Why should I read it?

1 author picked Belief as one of their favorite books, and they share why you should read it.

What is this book about?

An expert on the psychology of belief examines how our thoughts and feelings, actions and reactions, respond not to the world as it actually is but to the world as we believe it to be.

This book explores the psychology of belief - how beliefs are formed, how they are influenced both by internal factors, such as perception, memory, reason, emotion, and prior beliefs, as well as external factors, such as experience, identification with a group, social pressure, and manipulation. It also reveals how vulnerable beliefs are to error, and how they can be held with great confidence even when…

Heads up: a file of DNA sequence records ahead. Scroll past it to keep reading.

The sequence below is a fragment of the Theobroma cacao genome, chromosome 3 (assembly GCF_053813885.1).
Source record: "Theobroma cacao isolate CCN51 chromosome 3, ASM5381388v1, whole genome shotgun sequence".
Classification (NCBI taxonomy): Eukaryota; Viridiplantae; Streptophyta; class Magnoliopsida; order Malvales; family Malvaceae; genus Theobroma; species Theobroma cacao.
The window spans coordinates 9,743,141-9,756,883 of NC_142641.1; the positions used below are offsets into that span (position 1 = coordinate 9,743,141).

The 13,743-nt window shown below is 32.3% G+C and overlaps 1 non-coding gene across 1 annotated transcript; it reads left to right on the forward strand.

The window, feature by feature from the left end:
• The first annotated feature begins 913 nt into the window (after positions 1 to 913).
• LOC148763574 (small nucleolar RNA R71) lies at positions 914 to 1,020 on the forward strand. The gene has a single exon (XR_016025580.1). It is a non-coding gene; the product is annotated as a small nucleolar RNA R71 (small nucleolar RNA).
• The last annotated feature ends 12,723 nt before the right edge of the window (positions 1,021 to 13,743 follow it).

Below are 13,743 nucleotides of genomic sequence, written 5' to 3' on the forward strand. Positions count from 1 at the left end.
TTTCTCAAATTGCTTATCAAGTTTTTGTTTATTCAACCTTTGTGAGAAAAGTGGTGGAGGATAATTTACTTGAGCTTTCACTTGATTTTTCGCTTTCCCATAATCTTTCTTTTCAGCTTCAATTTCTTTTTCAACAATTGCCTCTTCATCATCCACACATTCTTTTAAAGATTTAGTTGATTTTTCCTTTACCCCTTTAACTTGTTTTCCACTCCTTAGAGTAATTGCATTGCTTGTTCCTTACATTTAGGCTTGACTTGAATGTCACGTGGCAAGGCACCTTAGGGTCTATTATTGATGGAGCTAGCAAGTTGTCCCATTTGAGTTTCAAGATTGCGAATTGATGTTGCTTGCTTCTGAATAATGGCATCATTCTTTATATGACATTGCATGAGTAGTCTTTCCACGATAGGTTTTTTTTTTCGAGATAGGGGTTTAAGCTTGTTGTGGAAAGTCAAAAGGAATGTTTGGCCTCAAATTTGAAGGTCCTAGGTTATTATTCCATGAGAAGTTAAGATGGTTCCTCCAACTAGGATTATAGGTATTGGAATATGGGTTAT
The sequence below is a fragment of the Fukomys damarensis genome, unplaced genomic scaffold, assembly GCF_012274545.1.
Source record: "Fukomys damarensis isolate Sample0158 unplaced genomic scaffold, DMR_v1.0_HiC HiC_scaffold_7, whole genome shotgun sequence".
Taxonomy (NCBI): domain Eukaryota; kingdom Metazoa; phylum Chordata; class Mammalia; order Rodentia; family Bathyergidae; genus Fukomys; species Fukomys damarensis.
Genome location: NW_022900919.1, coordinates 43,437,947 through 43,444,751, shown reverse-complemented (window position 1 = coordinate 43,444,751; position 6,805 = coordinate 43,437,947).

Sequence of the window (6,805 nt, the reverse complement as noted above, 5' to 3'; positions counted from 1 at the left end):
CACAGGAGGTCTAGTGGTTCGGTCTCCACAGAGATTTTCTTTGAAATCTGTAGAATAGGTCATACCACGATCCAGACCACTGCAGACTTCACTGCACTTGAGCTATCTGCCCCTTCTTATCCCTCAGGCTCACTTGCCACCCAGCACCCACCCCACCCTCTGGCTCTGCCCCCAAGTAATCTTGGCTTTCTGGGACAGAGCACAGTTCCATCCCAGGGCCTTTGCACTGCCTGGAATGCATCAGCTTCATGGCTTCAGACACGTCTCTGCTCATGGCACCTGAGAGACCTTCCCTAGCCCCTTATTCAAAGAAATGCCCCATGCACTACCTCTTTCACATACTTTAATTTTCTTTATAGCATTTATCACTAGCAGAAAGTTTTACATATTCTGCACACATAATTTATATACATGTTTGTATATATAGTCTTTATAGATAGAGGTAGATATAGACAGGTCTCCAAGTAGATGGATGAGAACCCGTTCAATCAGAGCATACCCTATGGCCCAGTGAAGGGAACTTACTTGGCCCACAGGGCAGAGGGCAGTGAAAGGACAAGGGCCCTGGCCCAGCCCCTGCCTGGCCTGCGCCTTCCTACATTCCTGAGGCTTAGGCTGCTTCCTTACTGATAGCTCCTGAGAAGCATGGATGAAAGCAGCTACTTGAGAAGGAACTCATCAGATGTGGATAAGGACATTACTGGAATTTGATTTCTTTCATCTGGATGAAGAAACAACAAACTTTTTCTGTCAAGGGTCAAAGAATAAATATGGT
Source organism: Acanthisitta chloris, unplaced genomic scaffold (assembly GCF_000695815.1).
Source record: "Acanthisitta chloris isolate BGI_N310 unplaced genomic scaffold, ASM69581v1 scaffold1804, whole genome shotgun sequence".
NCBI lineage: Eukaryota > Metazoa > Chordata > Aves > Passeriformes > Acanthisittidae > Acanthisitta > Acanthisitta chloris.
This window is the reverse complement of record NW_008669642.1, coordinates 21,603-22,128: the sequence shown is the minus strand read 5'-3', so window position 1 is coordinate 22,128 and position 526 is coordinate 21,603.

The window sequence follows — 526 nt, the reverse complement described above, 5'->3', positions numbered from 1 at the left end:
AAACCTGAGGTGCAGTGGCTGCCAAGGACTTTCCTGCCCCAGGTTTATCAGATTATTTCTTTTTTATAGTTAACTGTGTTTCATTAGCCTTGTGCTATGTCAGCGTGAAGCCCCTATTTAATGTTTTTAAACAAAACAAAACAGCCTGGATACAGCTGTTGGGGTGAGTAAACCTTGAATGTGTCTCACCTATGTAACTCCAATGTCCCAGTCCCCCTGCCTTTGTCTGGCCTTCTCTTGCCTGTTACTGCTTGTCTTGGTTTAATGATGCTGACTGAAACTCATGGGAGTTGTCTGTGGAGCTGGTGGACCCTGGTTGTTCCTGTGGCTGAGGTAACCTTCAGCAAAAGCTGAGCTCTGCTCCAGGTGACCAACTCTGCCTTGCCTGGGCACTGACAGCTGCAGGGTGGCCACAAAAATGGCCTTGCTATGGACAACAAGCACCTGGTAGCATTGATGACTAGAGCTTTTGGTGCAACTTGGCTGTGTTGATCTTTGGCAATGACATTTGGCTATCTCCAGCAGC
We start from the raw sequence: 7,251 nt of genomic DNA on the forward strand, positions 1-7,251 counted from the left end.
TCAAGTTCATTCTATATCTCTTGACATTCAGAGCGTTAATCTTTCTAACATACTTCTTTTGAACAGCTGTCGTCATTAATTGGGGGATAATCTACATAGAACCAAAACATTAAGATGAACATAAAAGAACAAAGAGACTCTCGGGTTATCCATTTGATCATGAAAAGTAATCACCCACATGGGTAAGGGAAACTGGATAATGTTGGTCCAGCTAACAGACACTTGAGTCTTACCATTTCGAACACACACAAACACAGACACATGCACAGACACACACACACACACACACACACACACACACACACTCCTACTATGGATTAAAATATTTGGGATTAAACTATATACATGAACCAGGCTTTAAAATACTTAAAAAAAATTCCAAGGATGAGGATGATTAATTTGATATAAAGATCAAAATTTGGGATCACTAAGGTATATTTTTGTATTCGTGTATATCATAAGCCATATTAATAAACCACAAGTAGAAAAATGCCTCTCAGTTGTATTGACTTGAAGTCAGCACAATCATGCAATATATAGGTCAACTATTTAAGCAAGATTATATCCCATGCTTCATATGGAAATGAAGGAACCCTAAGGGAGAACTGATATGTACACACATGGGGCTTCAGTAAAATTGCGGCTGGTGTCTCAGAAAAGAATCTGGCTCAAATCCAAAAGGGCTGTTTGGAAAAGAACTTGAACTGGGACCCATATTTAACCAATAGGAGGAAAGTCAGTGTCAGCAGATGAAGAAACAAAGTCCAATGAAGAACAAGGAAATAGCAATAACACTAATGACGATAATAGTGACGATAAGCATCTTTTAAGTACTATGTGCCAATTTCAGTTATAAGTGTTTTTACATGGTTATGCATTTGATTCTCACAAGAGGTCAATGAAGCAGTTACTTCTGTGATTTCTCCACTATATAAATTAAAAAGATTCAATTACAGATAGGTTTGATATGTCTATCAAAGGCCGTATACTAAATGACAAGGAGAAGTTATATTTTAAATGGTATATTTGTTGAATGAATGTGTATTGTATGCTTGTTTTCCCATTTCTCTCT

Book cover of Why People Believe Weird Things: Pseudoscience, Superstition, and Other Confusions of Our Time

Bryan Farha Author Of Pseudoscience and Deception: The Smoke and Mirrors of Paranormal Claims

From my list on critically analyzing paranormal claims.

Who am I?

As a licensed mental health professional, I once had a client claiming to be demonically possessed, and requested that I get an exorcist to drive the evil spirits out of her body. Instead, I utilized a therapeutic approach to challenge “irrational” beliefs. The problem was gone. I realized that people were prone to strange beliefs and started to read and listen to “experts” who were skeptical in nature. To my surprise, I saw Carl Sagan distinguishing astrology (pseudoscience) from astronomy (science). His talk was clear, convincing, and logical. I was hooked.

Bryan's book list on critically analyzing paranormal claims

Bryan Farha Why did Bryan love this book?